Here’s a list (in no particular order) of some of the changes in U.S. education, from kindergarten to professional school, either invented or finalized in the Taylorist era (the same era that produced the assembly line, statistics, standard deviation, spreadsheets, blueprints, punch clocks): mandatory public secondary schooling, research universities, majors, minors, divisions, certification, graduate school, collegiate law school, nursing school, graduate school of education, collegiate business school, degree requirements, grades, required courses, electives, distribution requirements, IQ tests, multiple choice tests, item response college entrance exams (SAT), school rankings, class rankings. And learning disabilities.
There are some great things in that list. My point in this open-ended meditation, though, is that these are invented things. Like all inventions, they are historically situated, created for a specific time and place, to solve problems of an era and address the possibilities afforded by the society, institutions, wealth, ambitions, and technologies of that time and place. Like statistics and the assembly line, the system of education we have inherited is not “timeless.” It is an industrial age invention. So is the practice of ranking students from best to worst (“one best way”), using standardized forms of testing (extending Galton’s questionnaire form to the one-best-answer or item-response test).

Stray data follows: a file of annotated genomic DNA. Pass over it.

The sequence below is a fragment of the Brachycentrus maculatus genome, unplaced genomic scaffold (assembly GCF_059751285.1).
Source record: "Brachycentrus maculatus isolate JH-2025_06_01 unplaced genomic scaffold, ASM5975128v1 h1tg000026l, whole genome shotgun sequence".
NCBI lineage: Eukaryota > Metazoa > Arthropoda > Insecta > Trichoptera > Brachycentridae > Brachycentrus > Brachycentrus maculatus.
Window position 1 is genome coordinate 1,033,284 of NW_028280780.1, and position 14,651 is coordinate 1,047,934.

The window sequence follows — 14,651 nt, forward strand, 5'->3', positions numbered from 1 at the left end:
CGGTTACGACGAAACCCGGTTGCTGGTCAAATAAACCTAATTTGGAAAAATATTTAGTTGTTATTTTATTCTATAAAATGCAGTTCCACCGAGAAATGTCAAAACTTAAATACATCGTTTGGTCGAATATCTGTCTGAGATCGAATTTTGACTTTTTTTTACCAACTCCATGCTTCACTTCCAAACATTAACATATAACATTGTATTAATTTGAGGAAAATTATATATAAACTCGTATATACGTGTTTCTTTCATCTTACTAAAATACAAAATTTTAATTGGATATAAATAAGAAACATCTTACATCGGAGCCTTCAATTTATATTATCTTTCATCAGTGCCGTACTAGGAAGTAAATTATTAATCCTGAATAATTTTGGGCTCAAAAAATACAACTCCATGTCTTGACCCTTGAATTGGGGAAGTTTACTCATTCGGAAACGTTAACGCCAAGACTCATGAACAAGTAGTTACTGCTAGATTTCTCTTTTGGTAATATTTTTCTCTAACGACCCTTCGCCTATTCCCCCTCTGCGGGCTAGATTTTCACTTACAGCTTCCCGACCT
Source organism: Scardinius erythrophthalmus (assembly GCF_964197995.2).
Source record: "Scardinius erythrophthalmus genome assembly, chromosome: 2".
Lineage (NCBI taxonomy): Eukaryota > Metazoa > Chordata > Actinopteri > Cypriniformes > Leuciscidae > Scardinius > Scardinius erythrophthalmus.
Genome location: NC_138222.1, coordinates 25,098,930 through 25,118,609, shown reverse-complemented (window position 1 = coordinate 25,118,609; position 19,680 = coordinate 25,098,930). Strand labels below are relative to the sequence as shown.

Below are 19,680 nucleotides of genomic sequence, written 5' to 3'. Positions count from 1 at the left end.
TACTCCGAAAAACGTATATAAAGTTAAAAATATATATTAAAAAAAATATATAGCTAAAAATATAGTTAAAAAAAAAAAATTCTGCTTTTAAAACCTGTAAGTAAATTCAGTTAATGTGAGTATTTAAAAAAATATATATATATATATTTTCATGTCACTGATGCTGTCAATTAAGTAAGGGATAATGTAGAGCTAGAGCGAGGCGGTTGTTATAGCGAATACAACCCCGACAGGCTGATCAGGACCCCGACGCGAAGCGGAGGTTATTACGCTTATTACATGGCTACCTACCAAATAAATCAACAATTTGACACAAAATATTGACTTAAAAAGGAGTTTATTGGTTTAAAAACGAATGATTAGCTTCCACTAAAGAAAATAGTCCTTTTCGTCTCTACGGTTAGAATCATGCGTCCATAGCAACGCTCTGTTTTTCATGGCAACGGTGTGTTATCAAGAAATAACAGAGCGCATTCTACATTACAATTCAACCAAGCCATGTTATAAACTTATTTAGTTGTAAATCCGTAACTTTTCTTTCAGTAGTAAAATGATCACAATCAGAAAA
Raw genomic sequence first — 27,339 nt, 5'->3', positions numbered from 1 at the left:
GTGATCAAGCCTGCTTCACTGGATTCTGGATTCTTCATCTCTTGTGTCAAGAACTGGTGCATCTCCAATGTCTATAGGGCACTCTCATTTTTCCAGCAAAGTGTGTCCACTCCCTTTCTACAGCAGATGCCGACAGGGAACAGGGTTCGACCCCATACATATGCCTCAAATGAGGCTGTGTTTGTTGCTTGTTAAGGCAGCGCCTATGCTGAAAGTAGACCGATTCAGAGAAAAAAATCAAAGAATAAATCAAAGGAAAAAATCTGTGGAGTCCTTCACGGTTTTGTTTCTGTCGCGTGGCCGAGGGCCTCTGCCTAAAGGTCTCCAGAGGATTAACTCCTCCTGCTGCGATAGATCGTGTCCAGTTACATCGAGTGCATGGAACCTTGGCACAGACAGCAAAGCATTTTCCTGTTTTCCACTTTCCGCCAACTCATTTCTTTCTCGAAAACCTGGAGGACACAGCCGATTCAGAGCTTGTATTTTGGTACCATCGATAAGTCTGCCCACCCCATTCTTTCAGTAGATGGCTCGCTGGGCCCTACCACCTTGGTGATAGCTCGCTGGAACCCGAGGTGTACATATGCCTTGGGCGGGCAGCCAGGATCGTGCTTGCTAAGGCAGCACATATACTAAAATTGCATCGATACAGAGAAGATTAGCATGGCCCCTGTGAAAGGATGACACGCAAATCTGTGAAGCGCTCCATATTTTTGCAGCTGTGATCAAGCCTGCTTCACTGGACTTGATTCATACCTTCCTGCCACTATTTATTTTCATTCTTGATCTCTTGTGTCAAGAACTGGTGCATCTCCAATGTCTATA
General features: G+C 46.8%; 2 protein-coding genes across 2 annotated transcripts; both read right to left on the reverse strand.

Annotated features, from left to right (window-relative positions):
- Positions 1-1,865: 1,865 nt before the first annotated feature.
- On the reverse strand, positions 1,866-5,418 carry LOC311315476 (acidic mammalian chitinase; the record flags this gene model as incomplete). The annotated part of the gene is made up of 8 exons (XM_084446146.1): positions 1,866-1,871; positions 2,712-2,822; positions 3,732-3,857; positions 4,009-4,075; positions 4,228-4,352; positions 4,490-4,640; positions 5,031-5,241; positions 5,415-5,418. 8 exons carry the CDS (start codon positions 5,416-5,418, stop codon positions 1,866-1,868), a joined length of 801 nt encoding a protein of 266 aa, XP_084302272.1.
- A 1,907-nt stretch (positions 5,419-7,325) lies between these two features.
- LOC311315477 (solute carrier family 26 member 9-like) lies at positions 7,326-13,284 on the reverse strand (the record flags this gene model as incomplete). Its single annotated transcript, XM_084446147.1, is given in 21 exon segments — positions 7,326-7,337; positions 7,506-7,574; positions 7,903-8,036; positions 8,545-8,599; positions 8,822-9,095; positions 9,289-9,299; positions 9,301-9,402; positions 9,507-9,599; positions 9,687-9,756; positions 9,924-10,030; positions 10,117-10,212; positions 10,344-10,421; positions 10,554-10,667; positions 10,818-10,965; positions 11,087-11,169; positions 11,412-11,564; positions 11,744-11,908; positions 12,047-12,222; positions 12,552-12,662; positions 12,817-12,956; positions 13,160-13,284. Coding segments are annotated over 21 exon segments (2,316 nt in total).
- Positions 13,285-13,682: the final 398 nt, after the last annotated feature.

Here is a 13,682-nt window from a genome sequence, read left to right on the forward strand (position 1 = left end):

We invented these standardized, regulatory, categorizing, statistical, practices for determining educational success or failure for the Fordist era of the assembly line. We can invent better ones for our own era.
So, I’m stealing this line: “The system of education we have inherited is not timeless.” I’ve been asking audiences lately what did we do before we had this thing called school? How did we learn? How were we graded? It’s not a great conversation starter. I think most have such little context for anything different that it’s almost impossible to see beyond the structures we’ve built. It echoes, once again, Tom Carroll’s astute question over a decade ago:
If we didn’t have the schools we have today, would we create the schools we have today?
(BTW, Clay Shirky instigated a similar discussion about higher ed a couple of years ago that makes for a pretty interesting read.)
I wish I were smart enough, creative enough, focused enough to see the edgy meme that we need to start around education to invent these new things, whatever they are. I keep thinking about how back in the 70s, Wisk basically branded a problem to sell it’s detergent. “Ring around the collar” for those of you too young to remember. We need to brand this assessment problem in a way that helps the masses see it as an embarrassing inadequacy of the system.
Thoughts on how to do that?